The obvious difference between ASD and PTSD is the onset and duration of symptoms. The effects of ASD present immediately and last up to a month, while PTSD symptoms present slower and last longer, up to several years if not treated. Psychological symptoms such as anxiety, low mood, irritability, emotional ups and downs, poor sleep, poor concentration, wanting to be alone are all signs and symptoms that point to ASD.

All Criterias not meet;- Based on the accepted time frame for diagnosing this ailment, it is highly impossible for these patients to be suffering from acute stress disorder. This is a possibility but not a diagnosis at this time. PTSD as a result of a traumatic marriage and abuse is the more possible choice at this time.

Case Formulation and Treatment Plan

The main treatments for people with PTSD are medications, psychotherapy, or both. Everyone is different, and PTSD affects people differently, so a treatment that works for one person may be ineffective for another. It is important for patients with PTSD to be managed by a licensed mental health provider that is experienced and knowledgeable with this disorder. Some people with PTSD may need to try different treatments to find what works for their symptoms. This is where an experienced practitioner comes in.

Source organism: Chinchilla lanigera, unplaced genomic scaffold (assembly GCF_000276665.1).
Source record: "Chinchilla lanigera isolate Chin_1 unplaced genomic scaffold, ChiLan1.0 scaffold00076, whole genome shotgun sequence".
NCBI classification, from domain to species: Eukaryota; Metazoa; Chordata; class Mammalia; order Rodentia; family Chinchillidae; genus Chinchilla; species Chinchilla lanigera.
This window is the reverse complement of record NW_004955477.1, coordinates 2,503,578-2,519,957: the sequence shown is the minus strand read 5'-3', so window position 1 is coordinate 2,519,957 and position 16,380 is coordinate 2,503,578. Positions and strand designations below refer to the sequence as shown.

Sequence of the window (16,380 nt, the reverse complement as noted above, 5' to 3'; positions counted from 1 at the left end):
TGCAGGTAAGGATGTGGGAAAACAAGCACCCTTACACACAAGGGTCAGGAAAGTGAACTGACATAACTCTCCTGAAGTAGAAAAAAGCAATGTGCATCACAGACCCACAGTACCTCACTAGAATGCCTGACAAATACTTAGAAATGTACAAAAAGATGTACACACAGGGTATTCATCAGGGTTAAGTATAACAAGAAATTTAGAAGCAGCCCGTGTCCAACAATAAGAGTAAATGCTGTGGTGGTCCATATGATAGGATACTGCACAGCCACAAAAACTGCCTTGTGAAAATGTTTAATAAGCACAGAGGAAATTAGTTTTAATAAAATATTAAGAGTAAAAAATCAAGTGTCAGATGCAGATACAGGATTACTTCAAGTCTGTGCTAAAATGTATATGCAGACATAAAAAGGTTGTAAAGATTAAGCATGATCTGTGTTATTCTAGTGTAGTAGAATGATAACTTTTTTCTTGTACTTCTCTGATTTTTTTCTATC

The complicating factor in mental heath is the factor of co-occuring mental illnesses. It is vital to treat illnesses from their root course. For example, if my patient is going through PTSD as a result of an abusive and physical relationship, it is important to stop that trigger and that may usually mean ending the relationship and charting a new course of rehabilitation. Like I pointed out prior, if depression is related to the root cause of a patients PTSD presentation, that depression has to be treated with first class SSRI and psychotherapy, or possibly group therapy depending on the trigger and aggravating factor. Other ongoing problems that can co-occur are panic disorder, depression, substance abuse, and suicidal ideation.

Mom in this scenario is exhibiting signs and symptoms of socialization skills and has noticed an increase in her depressive issues. Linkage to community resources, assistance with medical appointments, psychotherapy, and problem-solving with issues related to activities of daily living.

Treatment Plan